I have never seen Bjorn Borg in action (on television). When television sets came to our homes way back in the early 1980s, the legendary Swedish tennis star had called it quits. The iconic Borg-McEnroe rivalry was too short-lived. And I didn’t get to see much of McEnroe either. I must have got to see just a couple of matches between him and Jimmy Connors. As a kid, I enjoyed McEnroe throw tantrums at the linesmen and umpires and hear the subsequent boos from the crowd especially at Wimbledon. The “Superbrat” was an entertainer both with his racquet and also his mouth.
Coming back to his rivalry with Borg, we all knew that Borg was the ice-cool Swede and McEnroe, the badly behaved guy.
In spite of the recently released Borg-McEnroe movie not having garnered good reviews, I wanted to watch the flick in the hope of catching some of the original match footage and of course McEnroe’s tantrums.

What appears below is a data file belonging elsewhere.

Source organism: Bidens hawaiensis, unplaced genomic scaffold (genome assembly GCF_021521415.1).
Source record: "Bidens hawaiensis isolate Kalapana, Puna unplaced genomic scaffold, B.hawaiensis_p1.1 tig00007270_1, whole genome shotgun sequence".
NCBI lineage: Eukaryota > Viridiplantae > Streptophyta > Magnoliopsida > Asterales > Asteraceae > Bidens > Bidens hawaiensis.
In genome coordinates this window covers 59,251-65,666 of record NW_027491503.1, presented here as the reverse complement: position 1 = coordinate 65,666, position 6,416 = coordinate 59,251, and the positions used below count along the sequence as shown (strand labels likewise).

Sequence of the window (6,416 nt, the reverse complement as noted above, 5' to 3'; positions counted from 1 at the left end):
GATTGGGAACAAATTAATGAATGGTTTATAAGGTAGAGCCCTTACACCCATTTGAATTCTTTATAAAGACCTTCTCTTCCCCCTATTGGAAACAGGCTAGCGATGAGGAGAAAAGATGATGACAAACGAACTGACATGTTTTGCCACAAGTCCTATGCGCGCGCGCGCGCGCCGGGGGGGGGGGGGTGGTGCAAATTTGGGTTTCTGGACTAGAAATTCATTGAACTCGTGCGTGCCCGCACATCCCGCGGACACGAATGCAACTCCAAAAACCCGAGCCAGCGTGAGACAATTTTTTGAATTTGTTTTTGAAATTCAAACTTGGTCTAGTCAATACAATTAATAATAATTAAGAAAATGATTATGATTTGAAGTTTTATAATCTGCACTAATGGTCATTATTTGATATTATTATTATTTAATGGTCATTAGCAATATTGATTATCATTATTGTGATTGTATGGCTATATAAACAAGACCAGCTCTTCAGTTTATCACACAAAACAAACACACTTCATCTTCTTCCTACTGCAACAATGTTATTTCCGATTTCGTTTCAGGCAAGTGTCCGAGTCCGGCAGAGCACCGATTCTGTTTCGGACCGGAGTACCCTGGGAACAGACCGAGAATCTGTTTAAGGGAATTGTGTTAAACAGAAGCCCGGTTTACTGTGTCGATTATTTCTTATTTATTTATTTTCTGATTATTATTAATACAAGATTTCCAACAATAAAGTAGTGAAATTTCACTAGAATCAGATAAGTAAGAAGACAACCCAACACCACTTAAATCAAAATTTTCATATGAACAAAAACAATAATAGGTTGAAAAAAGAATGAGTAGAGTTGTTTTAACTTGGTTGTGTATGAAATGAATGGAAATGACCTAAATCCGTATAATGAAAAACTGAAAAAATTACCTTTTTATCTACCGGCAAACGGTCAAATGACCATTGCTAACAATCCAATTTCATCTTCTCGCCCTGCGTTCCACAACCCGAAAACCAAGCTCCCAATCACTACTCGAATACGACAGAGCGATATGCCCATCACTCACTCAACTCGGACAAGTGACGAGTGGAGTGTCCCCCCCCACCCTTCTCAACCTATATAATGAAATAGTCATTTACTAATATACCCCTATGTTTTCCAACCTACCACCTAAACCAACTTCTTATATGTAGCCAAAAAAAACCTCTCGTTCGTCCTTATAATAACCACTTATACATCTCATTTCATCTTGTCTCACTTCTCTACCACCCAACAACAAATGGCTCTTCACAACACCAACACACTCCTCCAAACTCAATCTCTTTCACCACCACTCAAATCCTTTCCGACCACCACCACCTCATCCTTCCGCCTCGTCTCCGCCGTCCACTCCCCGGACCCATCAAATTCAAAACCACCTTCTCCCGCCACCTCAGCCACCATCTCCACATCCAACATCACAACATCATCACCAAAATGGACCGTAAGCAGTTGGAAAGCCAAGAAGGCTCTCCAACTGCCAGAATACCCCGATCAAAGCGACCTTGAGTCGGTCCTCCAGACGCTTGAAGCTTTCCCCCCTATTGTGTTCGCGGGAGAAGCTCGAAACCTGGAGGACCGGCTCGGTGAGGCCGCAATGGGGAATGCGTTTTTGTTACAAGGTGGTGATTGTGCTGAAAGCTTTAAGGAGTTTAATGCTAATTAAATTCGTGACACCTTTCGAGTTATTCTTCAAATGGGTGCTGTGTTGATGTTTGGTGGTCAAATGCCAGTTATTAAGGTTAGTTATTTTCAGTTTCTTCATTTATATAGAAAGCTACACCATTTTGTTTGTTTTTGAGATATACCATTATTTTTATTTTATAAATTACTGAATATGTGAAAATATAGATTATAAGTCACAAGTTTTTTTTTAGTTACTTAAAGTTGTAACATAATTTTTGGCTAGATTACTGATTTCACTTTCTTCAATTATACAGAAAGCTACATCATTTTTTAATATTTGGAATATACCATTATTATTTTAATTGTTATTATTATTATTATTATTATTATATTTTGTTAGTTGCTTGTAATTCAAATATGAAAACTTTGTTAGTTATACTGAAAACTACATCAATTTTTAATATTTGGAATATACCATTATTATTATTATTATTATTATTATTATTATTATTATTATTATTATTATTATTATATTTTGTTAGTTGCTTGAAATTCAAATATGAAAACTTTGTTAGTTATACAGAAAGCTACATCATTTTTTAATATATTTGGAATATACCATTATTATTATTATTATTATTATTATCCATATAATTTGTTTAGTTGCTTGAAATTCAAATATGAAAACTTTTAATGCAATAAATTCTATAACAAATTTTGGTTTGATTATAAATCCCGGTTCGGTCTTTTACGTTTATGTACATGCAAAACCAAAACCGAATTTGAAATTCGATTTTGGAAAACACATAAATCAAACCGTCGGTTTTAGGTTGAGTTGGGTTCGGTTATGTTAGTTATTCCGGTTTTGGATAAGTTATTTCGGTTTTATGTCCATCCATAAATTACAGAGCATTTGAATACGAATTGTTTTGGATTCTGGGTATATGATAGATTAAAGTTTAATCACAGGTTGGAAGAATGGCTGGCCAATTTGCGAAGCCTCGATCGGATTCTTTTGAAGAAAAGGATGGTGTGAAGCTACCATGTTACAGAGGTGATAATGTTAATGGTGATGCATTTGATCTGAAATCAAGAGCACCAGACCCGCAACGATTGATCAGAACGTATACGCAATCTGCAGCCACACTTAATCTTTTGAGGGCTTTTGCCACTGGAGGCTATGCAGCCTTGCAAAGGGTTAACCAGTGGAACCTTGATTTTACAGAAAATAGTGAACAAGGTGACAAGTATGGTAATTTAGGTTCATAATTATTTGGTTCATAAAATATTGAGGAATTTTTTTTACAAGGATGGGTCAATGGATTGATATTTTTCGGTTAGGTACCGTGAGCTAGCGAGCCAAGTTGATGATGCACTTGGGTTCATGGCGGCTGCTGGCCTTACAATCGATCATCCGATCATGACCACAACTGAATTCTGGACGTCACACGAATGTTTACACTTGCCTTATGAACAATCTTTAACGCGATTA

Although, I did get to see wee bits of the match footage and the famous McEnroe temper, what struck me most was the way Borg was portrayed. While on the court, the great Swede (portrayed by Sverrir Gudnason) was cool and composed, off the court and inside the four walls of his home he seemed to be anything but cool. The Swedish superstar was a bundle of nerves and in fact a mental wreck. His coach Lennart Bergelin had the most unenviable job of not only handling his ward’s game but also his extremely low morale. On the other hand, although McEnroe (portrayed by Shia LaBeouf) was spitting tantrums on the court, off court he came across as one cool dude. Off course, unlike Borg, he didn’t have anything to lose. Borg had a huge reputation at stake and four straight Wimbledon titles under his belt. He so badly wanted a fifth one but McEnroe couldn’t wait to foil his bid. The thought of losing the Wimbledon final to McEnroe gave Borg sleepless nights and made him sweat in fear. Was Borg really that kind of a mental wreck or the movie exaggerated it all? Was the low morale the reason of his exit from tennis at the early age of 26? In the movie, Borg’s ice-cool image definitely takes a beating and it is McEnroe who comes out tops in spite of the famous five set loss to Borg in the 1980 Wimbledon final.